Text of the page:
5. The collective bargaining agreement between the Union and the defendant Company was composed of two separate written instruments, one being known as the "Main Bargaining Agreement", setting forth the recognition of the Union and the basic conditions of employment and the other being known as the "Agreement on Economics", setting forth wage rates and classifications of the union employees. As of July 1, 1960, these two agreements consisted of a Main Bargaining Agreement dated September 1, 1948, unchanged since that date, and an Agreement on Economics dated effective July 1, 1960 to remain in effect until June 30, 1963.
6. Neither of the aforesaid agreements taken separately constitute a complete collective bargaining agreement setting forth recognition, general conditions of employment, working conditions, wages and hours; taken together, however, they constitute a complete agreement.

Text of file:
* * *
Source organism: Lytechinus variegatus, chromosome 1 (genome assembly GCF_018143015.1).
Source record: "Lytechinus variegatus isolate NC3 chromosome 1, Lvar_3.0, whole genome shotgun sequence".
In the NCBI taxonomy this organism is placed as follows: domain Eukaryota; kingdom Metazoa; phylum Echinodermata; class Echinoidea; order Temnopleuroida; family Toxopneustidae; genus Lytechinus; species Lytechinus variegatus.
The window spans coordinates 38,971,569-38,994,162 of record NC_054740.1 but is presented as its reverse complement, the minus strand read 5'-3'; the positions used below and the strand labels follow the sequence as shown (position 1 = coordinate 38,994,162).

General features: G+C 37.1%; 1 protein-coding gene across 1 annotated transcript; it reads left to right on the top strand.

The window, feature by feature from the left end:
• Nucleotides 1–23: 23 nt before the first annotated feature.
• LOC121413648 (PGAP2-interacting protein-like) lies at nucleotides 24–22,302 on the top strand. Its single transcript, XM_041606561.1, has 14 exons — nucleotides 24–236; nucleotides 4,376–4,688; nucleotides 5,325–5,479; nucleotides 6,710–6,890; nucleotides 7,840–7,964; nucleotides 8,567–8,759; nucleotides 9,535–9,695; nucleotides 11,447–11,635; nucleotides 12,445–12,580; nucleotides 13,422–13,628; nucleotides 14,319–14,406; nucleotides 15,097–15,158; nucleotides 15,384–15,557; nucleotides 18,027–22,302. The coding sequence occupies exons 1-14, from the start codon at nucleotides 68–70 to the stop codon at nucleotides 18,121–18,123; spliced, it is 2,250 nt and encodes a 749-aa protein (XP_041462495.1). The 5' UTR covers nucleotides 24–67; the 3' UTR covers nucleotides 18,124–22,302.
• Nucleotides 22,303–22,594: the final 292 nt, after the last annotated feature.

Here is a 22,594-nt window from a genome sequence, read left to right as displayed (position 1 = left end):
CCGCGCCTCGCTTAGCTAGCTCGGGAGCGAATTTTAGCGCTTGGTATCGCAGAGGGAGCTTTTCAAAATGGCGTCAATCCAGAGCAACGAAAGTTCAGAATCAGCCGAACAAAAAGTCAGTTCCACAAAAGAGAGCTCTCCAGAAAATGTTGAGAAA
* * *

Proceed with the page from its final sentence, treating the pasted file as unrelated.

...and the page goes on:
7. As of September 1, 1948, plaintiff Union and defendant entered into a collective bargaining agreement known as the "Main Bargaining Agreement", which provided that it should remain in effect until August 1, 1949, and thereafter continue in force and effect from year to year, unless either party should notify the other in writing sixty (60) days prior to the expiration date of the term of an intention to make changes or terminate.
8. On May 8, 1964, the Company gave written notice of termination of this agreement to be effective August 1, 1964.